Michael has already apologized for his statement and should be released from the misery that this situation has brought him. While of course in no way I or anyone else should justify or support his statement, I think that it is important to recall and think about the main issue here: What did he actually try to accomplish on that day? Make people angry and feel threatened? Or improve the lives of people who struggle tremendously living with the disease in a society that does not provide adequate infrastructure to support them and their family and paid care partners?

If Michael needs additional and closer guidance in crafting his future speeches, this could be done without too much effort (I and I’m sure others will be willing to work with him on reviewing his future transcripts prior to his speeches). Ongoing, skilled, attentive, compassionate, and timely guidance could enable him to be successful in his advocacy work. Isn’t this what interacting and caring for people living with dementia is all about?

We have to remember that the true experts when it comes to the lived experience of dementia are people with dementia themselves.

They are the best teachers we have. Michael is not the only leading advocate when it comes to promoting the rights of people living with dementia. Good examples include Richard Taylor, Harry Urban, Robert Bowels, Kate Swaffer, and Sandy Halperin to name a few.

For Michael’s sake and for all other current and future leading advocates living with dementia who dedicate their lives for this human rights and public health issue, I believe that a serious reflection and discussion needs to be held to ensure that we do not fall into the trap of inadvertently being driven by the widely-held stigma and fear in our society about people living with dementia.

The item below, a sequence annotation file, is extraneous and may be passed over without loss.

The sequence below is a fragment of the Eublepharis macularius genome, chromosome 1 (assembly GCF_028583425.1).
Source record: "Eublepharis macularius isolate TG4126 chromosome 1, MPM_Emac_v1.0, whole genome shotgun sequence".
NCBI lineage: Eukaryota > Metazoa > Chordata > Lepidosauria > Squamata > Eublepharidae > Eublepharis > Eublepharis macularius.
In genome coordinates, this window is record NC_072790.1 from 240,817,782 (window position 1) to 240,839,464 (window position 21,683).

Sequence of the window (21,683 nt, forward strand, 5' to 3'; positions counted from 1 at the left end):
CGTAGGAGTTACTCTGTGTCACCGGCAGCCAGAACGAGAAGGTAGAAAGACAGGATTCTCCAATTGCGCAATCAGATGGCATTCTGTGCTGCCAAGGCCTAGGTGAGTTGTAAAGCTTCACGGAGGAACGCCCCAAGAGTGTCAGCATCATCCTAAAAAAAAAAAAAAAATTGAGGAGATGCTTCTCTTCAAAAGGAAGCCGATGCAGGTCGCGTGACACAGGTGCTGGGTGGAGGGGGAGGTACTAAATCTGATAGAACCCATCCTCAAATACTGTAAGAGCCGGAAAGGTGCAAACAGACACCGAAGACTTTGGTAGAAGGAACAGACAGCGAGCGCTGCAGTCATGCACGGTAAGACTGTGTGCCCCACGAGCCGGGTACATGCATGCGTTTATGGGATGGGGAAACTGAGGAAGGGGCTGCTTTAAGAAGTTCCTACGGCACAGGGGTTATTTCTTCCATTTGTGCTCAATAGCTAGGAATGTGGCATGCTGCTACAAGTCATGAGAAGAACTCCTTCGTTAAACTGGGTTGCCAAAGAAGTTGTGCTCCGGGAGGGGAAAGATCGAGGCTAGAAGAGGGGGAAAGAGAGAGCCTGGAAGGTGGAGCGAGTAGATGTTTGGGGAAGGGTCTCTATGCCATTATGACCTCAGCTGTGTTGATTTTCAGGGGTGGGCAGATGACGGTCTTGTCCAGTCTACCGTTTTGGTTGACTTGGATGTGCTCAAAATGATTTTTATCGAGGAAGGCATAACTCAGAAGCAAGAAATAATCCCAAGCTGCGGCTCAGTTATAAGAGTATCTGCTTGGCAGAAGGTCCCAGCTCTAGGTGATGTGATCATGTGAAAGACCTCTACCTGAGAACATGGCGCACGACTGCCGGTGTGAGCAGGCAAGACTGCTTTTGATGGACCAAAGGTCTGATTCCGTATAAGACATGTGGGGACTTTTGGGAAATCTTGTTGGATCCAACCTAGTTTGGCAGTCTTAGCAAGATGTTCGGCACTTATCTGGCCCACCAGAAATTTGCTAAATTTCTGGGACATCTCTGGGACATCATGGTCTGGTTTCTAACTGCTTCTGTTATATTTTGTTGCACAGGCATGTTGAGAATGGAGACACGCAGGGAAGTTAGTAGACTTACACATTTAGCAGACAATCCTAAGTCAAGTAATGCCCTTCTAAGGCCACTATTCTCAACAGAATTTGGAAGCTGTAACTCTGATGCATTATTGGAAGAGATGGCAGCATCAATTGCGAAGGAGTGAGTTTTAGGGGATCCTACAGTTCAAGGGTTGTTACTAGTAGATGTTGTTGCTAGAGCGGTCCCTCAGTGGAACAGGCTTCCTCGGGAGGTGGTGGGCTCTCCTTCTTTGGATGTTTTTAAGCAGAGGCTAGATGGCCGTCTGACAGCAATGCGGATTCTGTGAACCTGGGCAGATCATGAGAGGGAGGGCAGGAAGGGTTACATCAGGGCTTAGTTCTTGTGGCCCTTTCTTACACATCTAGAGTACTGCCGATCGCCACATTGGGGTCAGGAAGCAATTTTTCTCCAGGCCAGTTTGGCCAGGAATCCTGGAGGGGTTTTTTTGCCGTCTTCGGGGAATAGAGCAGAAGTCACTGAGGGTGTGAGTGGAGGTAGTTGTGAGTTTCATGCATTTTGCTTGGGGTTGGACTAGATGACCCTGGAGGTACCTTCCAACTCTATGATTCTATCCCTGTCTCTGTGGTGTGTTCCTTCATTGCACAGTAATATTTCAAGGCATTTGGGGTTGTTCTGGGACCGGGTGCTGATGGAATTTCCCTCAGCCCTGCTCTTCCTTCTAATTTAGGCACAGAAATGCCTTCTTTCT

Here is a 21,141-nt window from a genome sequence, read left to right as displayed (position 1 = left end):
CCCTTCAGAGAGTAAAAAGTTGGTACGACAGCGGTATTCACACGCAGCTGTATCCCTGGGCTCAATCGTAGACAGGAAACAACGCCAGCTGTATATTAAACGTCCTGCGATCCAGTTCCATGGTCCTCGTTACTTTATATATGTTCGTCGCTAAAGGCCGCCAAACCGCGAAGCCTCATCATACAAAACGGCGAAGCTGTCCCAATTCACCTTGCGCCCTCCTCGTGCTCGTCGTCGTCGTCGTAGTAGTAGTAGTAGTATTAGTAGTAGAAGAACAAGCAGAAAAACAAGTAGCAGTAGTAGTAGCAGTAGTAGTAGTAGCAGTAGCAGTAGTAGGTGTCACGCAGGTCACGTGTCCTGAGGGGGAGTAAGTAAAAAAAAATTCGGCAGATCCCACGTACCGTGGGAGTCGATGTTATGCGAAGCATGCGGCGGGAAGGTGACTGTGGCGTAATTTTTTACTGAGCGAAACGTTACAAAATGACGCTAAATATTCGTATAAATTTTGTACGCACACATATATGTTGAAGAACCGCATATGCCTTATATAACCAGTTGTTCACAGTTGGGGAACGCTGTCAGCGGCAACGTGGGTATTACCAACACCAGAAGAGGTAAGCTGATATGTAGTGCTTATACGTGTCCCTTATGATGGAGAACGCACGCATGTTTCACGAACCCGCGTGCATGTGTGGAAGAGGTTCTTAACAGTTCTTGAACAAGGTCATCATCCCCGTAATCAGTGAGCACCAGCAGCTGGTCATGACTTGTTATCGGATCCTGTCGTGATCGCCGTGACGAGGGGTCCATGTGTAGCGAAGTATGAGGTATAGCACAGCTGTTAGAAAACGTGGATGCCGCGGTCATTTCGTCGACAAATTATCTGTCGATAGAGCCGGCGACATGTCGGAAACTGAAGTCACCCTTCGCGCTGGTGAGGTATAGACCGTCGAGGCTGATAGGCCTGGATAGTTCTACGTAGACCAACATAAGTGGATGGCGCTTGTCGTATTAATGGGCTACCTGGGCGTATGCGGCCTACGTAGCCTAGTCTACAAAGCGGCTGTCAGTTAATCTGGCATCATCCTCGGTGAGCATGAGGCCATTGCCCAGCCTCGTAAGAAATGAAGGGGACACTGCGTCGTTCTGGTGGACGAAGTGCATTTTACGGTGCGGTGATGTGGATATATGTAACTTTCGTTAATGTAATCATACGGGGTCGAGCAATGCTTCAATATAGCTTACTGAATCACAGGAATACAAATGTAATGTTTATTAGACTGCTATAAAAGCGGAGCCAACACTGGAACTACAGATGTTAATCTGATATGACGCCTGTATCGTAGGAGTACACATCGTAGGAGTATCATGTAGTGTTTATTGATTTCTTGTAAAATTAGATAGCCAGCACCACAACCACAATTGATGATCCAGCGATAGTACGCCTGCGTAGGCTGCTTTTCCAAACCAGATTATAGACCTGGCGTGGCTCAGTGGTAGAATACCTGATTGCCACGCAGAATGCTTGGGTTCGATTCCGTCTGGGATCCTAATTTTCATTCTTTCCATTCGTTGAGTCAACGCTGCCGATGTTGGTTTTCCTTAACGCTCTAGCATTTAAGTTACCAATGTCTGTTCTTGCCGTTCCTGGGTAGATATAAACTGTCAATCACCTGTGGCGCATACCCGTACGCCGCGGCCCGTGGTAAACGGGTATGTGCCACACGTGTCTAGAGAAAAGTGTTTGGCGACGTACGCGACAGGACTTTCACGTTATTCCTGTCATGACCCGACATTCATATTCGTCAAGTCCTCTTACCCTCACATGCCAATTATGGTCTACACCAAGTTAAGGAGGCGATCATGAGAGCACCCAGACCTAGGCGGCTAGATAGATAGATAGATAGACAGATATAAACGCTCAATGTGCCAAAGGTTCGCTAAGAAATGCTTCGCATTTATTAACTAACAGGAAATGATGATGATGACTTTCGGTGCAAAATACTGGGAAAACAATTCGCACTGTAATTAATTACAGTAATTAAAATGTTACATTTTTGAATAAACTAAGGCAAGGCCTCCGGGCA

I believe that the voices of millions of people with dementia around the world, which are not heard due to their brain disease, can and should continue to be heard through Michael’s courageous voice and vision for a dementia-friendly society, as long as he still can…

In Michael’s words, “Never give up with your dreams, and drive forward until the end. You can still make a difference. Try to advocate for the ones who cannot, because we will be them one day.”

Would discontinuing collaborations with Michael end up doing disservice to a large and growing number of people with dementia who are no longer capable of advocating for themselves?

questioning_graphic

Let it be a story of hope, not fear. Of responsible compassion. Of true human connection and inclusion, not exclusion. Of true learning, not labeling. Of innovation, creativity, and progress. Of deep appreciation of what it means to be human and the importance of being interdependent on each other.

In the words of the late Prof. Tom Kitwood, author of the groundbreaking book, Dementia Reconsidered: The Person Comes First, “People with dementia may have something to teach the rest of human kind. If we make the venture one of genuine and open engagement, we will learn a great deal about ourselves.”

Copy of DC_HQ_062714_bannerpurple Disclosure: The author of this article have known Michael for over 2 years primarily from volunteering with him on the Dementia Chats webinar platform of Alzheimer’s Speaks (founder, Lori La Bey). The author did not attend any of the aforementioned Advisory Meetings.

Eilon Caspi picEilon Caspi Ph.D., Gerontologist & Dementia Behavior Specialist

Author of the upcoming book: The Guidebook for Prevention of Resident-to-Resident aggression in Dementia. Health Professions Press.

Website: http://eiloncaspi.com 

Archival Blog on Resident-to-Resident Aggression in Dementia: http://eiloncaspiabbr.tumblr.com